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Old Dogs, New Tricks

Lesson: Mark 7:24-37

I’m guessing that what grabbed your attention in this passage in Mark is the same verse that startles me every time I read it. Jesus compares a woman to a dog. We expect better from Jesus, don’t we? It makes me want to say to Jesus, WWJD, “What would Jesus do here, Jesus?” Except what Jesus would do, apparently – what he does do – is so offensive.

What is going on here? Jesus is fresh from a confrontation with some Pharisees over the traditional purity laws – those are the laws that define what is considered clean and what is considered unclean. Jesus accuses the Pharisees of being hypocrites who care more about their own traditions than the intention behind God’s commandments.[1]

After this, Jesus needs a break. He sets off for Tyre to get some alone time. Tyre is on the coast of the Mediterranean Sea, north of Galilee, in present-day Lebanon. It was a region inhabited by Gentiles – pagans, non-Jews – so Jesus has left the land and people who are “clean” to enter a land that is “unclean.” Jesus doesn’t find the solitude he seeks. Almost as soon as he arrives in Tyre, a Gentile woman kneels at his feet, begging him to heal her daughter. It should be no surprise to him that he’s encountering Gentiles. It’d be like going to New York City and then wondering why you have to put up with so many New Yorkers.

This woman, on the other hand, is in the land of her ancestors, where the Israelites and their Jewish descendants were the more recent arrivals. But they see her as foreign – sort of like Mexicans in Texas or California. The woman cries out that she needs help for her daughter. Jesus brushes her off, quoting an old proverb that says a mother must care for her children before paying attention to the household pets.[2] I wish I could tell you that in the original Greek or in the context of first century Middle Eastern culture Jesus is not insulting this woman. But I can’t, because then as now, comparing someone to a dog is rude. Ancient Israelites and Jews in the first century despised dogs. Dogs were unclean scavengers. One commentator reports that an orthodox rabbi told her he’d never even heard of an orthodox rabbi who owned a dog.[3] Today, even though we might love our pets, it’s still the case that no one wants to be compared to a dog. This was made glaringly apparent last month when a tweet from the Oval Office referred to a former white house aide, an African-American woman, as “that dog.”[4]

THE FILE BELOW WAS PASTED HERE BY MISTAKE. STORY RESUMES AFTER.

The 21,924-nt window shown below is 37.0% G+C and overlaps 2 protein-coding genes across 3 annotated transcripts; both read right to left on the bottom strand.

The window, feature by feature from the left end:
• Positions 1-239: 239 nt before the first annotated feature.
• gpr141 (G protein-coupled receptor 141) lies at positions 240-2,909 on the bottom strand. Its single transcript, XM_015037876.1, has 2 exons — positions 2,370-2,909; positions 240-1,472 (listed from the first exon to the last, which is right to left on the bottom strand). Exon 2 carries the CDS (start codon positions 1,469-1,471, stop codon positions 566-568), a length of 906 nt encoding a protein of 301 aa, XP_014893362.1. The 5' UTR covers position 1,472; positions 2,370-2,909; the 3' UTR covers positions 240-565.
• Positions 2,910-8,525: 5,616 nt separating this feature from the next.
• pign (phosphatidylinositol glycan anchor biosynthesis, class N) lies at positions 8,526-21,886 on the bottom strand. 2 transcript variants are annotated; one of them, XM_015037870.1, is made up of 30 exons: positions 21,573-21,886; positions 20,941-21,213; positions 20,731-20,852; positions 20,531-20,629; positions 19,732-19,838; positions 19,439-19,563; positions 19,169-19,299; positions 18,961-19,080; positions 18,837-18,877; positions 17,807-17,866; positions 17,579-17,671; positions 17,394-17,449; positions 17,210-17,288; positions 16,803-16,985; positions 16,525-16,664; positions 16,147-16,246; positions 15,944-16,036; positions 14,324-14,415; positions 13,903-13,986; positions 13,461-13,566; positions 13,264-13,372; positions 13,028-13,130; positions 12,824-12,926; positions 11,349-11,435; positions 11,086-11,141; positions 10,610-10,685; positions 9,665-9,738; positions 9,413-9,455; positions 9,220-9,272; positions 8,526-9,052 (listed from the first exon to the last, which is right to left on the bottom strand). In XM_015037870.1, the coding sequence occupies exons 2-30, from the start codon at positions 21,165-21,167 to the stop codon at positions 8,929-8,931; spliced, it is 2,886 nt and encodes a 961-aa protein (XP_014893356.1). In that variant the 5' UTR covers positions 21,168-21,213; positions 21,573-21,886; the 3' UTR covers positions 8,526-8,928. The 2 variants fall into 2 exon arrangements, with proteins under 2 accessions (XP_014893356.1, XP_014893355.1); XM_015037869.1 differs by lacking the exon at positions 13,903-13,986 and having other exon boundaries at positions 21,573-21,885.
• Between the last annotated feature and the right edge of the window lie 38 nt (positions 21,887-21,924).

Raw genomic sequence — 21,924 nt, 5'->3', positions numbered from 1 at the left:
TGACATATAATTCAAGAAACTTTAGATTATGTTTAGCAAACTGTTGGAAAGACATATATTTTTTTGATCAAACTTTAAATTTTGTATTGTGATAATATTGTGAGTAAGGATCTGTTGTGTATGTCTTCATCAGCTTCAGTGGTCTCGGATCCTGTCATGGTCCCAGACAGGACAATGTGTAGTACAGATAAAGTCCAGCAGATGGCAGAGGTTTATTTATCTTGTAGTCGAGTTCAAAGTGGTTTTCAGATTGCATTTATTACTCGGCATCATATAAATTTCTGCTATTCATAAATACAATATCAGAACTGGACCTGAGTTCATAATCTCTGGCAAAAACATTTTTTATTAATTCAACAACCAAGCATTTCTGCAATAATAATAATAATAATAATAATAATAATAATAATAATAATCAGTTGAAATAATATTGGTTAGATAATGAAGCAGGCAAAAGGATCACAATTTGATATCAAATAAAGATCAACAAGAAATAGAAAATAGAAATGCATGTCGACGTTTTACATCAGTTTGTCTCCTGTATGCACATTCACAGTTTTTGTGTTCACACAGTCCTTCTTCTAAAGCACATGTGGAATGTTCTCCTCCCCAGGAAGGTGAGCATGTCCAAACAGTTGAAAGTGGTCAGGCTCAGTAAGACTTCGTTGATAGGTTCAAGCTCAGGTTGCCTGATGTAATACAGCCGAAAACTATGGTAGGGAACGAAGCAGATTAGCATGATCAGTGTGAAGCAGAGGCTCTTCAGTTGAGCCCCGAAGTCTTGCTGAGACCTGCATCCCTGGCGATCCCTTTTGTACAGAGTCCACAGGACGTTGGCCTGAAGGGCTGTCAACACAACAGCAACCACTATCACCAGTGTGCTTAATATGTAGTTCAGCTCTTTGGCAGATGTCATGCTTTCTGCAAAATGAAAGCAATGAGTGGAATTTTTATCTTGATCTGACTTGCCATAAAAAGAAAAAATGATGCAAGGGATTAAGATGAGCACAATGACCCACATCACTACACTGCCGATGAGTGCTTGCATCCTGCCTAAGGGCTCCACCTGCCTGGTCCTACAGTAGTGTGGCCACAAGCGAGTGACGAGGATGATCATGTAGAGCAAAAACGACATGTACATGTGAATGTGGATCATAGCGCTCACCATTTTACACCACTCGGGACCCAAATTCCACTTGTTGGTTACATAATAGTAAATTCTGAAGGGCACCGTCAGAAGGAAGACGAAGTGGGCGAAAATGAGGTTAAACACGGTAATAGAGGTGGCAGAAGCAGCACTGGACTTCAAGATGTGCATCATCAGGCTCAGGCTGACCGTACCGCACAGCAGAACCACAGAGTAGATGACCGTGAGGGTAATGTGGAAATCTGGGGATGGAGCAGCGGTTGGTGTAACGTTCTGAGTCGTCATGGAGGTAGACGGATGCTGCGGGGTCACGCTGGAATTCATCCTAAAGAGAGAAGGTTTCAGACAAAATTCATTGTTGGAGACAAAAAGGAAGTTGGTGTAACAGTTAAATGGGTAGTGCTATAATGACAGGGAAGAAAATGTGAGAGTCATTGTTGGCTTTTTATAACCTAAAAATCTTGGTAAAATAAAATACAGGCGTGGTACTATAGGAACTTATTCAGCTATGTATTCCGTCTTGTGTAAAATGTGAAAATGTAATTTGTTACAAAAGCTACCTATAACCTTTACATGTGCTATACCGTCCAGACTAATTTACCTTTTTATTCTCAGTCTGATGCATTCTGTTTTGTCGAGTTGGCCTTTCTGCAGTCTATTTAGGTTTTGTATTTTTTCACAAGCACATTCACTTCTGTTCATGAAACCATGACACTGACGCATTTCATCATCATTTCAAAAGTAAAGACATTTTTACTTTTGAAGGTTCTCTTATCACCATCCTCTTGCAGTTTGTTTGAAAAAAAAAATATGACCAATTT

So, is Jesus suffering from burnout because of the conflict with the Pharisees? Is this a glimpse at a shockingly human Jesus? How we understand this story does turn on our understanding of the humanity of Jesus, but it has less to do with the fact that he may or may not have been in a bad mood than it has to do with his being a creature of his culture. As racist as it sounds, Jesus’ response to the woman reflects the common understanding that Jesus would bring his message to the Jews first, and later it would reach the Gentiles.